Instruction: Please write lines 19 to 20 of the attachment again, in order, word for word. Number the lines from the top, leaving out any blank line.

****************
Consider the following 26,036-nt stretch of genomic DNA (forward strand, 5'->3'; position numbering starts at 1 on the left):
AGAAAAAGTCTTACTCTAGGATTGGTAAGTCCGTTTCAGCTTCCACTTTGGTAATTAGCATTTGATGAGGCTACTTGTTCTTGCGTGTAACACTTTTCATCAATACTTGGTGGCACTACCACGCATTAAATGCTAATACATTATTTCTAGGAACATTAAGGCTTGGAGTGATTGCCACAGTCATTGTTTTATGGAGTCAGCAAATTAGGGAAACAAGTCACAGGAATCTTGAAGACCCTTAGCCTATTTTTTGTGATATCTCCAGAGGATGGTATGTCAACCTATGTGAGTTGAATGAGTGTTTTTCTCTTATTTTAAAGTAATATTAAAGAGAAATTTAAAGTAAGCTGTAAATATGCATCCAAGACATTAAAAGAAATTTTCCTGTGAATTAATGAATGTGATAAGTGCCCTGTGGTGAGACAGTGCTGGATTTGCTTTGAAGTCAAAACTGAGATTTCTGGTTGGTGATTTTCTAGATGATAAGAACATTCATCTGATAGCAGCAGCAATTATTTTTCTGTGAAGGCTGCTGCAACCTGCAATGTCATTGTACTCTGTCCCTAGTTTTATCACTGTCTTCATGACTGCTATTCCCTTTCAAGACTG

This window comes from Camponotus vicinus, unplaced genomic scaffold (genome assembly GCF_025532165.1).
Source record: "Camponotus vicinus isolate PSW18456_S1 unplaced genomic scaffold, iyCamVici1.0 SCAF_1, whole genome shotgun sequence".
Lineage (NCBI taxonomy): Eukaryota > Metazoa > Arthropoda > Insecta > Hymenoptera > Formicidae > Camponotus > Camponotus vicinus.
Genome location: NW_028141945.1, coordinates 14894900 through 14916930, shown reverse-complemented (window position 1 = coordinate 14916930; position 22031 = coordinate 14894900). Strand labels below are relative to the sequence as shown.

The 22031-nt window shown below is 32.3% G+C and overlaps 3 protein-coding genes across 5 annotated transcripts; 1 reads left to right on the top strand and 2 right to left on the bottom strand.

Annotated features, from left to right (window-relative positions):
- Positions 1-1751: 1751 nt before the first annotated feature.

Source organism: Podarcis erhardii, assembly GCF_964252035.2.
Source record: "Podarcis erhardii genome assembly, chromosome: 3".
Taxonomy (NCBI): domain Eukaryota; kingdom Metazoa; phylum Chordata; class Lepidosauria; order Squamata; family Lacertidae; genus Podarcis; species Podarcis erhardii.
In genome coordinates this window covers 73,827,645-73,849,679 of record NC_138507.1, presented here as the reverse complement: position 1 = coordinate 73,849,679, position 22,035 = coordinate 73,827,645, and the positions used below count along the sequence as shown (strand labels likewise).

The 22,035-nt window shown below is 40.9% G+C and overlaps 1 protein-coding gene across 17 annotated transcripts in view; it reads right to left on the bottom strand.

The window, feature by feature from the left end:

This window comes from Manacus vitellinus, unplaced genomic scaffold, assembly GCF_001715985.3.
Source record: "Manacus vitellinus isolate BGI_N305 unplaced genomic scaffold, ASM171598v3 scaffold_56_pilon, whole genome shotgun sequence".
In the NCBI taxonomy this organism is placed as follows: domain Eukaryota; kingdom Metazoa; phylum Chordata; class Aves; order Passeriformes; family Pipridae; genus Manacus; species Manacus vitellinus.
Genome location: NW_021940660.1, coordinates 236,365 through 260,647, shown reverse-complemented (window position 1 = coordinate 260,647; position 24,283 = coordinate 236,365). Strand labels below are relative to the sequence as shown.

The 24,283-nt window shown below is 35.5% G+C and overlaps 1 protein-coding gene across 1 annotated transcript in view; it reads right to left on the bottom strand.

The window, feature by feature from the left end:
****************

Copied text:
Genome location: NW_021940660.1, coordinates 236,365 through 260,647, shown reverse-complemented (window position 1 = coordinate 260,647; position 24,283 = coordinate 236,365). Strand labels below are relative to the sequence as shown.

The 24,283-nt window shown below is 35.5% G+C and overlaps 1 protein-coding gene across 1 annotated transcript in view; it reads right to left on the bottom strand.